The Philadelphia Orchestra continues to discover new and inventive ways to nurture its relationship with its loyal patrons at its home in the Kimmel Center, and also with those who enjoy the orchestra’s area performances at the Mann Center, Penn’s Landing, and other cultural, civic, and learning venues. The orchestra maintains a strong commitment to collaborations with cultural and community organizations on a regional and national level, all of which create greater access and engagement with classical music as an art form.

The Philadelphia Orchestra serves as a catalyst for cultural activity across Philadelphia’s many communities, building an offstage presence as strong as its presence onstage. With Yannick, a dedicated body of musicians, and one of the nation
s richest arts ecosystems, the orchestra has launched its HEAR initiative, a portfolio of integrated initiatives that promotes Health, champions music Education, eliminates barriers to Accessing the orchestra, and maximizes impact through Research. The orchestra’s award-winning Collaborative Learning programs engage more than 50,000 students, families, and community members through programs such as PlayINs, side-by-sides, PopUP concerts, free Neighborhood Concerts, School Concerts, and residency work in Philadelphia and abroad.

Through concerts, tours, residencies, presentations, and recordings, the orchestra is a global cultural ambassador for Philadelphia and the US. Having been the first American orchestra to perform in the People’s Republic of China, in 1973 at the request of President Nixon, the ensemble today boasts five-year partnerships with Beijing’s National Centre for the Performing Arts and the Shanghai Media Group. In 2018, the orchestra traveled to Europe and Israel. The orchestra annually performs at Carnegie Hall, while also enjoying summer residencies in Saratoga Springs and Vail. For more information, please visit philorch.org.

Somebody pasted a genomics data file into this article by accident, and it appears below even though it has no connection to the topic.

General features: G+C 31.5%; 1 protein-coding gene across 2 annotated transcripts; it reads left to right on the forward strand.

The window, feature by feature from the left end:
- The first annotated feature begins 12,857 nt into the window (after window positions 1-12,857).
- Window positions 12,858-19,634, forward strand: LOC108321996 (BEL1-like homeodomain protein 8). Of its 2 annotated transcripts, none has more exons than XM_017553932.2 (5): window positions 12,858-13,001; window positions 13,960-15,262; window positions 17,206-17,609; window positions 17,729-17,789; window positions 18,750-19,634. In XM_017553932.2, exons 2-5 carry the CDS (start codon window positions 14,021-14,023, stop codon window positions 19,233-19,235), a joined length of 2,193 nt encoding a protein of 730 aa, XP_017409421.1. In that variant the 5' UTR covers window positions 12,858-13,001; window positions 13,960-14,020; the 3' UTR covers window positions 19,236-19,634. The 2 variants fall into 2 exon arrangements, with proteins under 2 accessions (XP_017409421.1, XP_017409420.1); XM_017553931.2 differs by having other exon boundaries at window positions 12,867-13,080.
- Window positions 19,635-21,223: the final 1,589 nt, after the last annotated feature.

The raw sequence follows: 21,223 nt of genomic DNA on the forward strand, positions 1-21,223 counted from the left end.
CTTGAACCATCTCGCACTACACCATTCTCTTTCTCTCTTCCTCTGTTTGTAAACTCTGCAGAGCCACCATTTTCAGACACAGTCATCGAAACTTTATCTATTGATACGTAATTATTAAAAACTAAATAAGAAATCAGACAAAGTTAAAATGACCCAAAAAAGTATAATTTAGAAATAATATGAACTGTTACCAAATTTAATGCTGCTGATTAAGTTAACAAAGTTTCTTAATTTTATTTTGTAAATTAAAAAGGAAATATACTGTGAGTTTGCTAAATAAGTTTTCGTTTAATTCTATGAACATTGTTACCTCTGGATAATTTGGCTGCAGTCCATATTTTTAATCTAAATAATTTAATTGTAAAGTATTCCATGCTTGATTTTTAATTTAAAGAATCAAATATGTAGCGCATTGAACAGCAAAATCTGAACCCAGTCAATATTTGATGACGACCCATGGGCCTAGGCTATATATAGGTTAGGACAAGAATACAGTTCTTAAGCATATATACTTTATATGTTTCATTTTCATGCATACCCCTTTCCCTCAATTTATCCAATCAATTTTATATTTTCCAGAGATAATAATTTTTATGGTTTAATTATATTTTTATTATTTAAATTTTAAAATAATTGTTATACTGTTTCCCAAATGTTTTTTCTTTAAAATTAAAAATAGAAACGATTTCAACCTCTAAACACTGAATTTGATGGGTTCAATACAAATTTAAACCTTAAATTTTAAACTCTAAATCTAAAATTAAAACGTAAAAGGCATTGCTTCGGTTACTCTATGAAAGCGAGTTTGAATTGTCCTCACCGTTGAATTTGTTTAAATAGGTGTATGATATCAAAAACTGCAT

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Yannick Nézet-Séguin

Music Director Yannick Nézet-Séguin will lead The Philadelphia Orchestra through at least the 2025–2026 season, an extraordinary and significant long-term commitment. ...

Music Director Yannick Nézet-Séguin will lead The Philadelphia Orchestra through at least the 2025–2026 season, an extraordinary and significant long-term commitment. Additionally, he became music director of the Metropolitan Opera this season. Yannick, who holds the Walter and Leonore Annenberg Chair, is an inspired leader of The Philadelphia Orchestra. The New York Times has called him “phenomenal,” adding that under his baton, “the ensemble, famous for its glowing strings and homogenous richness, has never sounded better.” Highlights of his seventh season include a production of Candide, the culmination of the orchestra’s Bernstein centenary celebration; Prokofiev’s Romeo and Juliet, featuring the athletic and inventive choreography of Philadelphia-based Brian Sanders; and the world premiere of Hannibal Lokumbe’s community commission Healing Tones.

Yannick has established himself as a musical leader of the highest caliber and one of the most thrilling talents of his generation. He has been artistic director and principal conductor of Montreal’s Orchestre Métropolitain since 2000; in the summer of 2017, he became an honorary member of the Chamber Orchestra of Europe. He was also music director of the Rotterdam Philharmonic Orchestra (he is now honorary conductor). He has made wildly successful appearances with the world’s most revered ensembles and has conducted critically acclaimed performances at many of the leading opera houses.